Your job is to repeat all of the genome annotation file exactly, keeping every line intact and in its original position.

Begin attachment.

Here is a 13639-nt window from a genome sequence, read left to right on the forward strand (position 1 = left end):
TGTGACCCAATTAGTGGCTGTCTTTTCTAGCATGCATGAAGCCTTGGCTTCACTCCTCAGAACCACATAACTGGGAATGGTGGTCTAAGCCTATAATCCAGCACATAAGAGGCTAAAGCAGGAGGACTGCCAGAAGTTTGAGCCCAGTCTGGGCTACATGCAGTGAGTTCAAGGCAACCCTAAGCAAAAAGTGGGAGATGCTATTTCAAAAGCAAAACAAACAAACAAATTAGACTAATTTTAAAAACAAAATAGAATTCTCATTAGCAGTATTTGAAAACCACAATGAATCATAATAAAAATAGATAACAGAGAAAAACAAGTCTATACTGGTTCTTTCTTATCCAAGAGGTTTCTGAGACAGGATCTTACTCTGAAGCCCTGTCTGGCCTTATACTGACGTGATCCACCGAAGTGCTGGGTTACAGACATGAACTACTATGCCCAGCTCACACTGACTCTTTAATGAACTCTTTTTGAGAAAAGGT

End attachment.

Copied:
Here is a 13639-nt window from a genome sequence, read left to right on the forward strand (position 1 = left end):
TGTGACCCAATTAGTGGCTGTCTTTTCTAGCATGCATGAAGCCTTGGCTTCACTCCTCAGAACCACATAACTGGGAATGGTGGTCTAAGCCTATAATCCAGCACATAAGAGGCTAAAGCAGGAGGACTGCCAGAAGTTTGAGCCCAGTCTGGGCTACATGCAGTGAGTTCAAGGCAACCCTAAGCAAAAAGTGGGAGATGCTATTTCAAAAGCAAAACAAACAAACAAATTAGACTAATTTTAAAAACAAAATAGAATTCTCATTAGCAGTATTTGAAAACCACAATGAATCATAATAAAAATAGATAACAGAGAAAAACAAGTCTATACTGGTTCTTTCTTATCCAAGAGGTTTCTGAGACAGGATCTTACTCTGAAGCCCTGTCTGGCCTTATACTGACGTGATCCACCGAAGTGCTGGGTTACAGACATGAACTACTATGCCCAGCTCACACTGACTCTTTAATGAACTCTTTTTGAGAAAAGGT